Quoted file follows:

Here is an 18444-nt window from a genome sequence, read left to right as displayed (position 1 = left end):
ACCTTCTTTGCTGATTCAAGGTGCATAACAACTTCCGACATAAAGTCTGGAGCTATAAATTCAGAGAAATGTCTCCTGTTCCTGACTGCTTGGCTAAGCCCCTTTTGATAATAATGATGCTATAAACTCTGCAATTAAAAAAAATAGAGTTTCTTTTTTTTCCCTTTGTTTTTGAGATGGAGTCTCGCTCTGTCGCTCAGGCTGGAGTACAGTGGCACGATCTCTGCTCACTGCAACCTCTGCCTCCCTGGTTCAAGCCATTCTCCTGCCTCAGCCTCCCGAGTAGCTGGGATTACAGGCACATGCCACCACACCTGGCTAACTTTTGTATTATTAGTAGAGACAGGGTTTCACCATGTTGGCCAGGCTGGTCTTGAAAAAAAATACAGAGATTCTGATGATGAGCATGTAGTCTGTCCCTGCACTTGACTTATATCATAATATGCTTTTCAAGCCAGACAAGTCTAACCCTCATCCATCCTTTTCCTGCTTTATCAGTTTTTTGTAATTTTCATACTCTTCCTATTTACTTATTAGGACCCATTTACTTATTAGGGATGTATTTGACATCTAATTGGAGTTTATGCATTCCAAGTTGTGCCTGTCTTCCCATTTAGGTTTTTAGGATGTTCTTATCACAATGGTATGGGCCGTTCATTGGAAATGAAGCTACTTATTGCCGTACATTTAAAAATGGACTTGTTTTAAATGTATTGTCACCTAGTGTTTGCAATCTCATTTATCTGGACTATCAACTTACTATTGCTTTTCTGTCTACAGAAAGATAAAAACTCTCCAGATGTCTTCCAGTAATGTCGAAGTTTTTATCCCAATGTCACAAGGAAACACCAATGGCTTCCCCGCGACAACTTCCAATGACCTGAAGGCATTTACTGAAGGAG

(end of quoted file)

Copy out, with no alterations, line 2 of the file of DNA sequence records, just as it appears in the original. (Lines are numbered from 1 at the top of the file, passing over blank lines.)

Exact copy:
ACCTTCTTTGCTGATTCAAGGTGCATAACAACTTCCGACATAAAGTCTGGAGCTATAAATTCAGAGAAATGTCTCCTGTTCCTGACTGCTTGGCTAAGCCCCTTTTGATAATAATGATGCTATAAACTCTGCAATTAAAAAAAATAGAGTTTCTTTTTTTTCCCTTTGTTTTTGAGATGGAGTCTCGCTCTGTCGCTCAGGCTGGAGTACAGTGGCACGATCTCTGCTCACTGCAACCTCTGCCTCCCTGGTTCAAGCCATTCTCCTGCCTCAGCCTCCCGAGTAGCTGGGATTACAGGCACATGCCACCACACCTGGCTAACTTTTGTATTATTAGTAGAGACAGGGTTTCACCATGTTGGCCAGGCTGGTCTTGAAAAAAAATACAGAGATTCTGATGATGAGCATGTAGTCTGTCCCTGCACTTGACTTATATCATAATATGCTTTTCAAGCCAGACAAGTCTAACCCTCATCCATCCTTTTCCTGCTTTATCAGTTTTTTGTAATTTTCATACTCTTCCTATTTACTTATTAGGACCCATTTACTTATTAGGGATGTATTTGACATCTAATTGGAGTTTATGCATTCCAAGTTGTGCCTGTCTTCCCATTTAGGTTTTTAGGATGTTCTTATCACAATGGTATGGGCCGTTCATTGGAAATGAAGCTACTTATTGCCGTACATTTAAAAATGGACTTGTTTTAAATGTATTGTCACCTAGTGTTTGCAATCTCATTTATCTGGACTATCAACTTACTATTGCTTTTCTGTCTACAGAAAGATAAAAACTCTCCAGATGTCTTCCAGTAATGTCGAAGTTTTTATCCCAATGTCACAAGGAAACACCAATGGCTTCCCCGCGACAACTTCCAATGACCTGAAGGCATTTACTGAAGGAG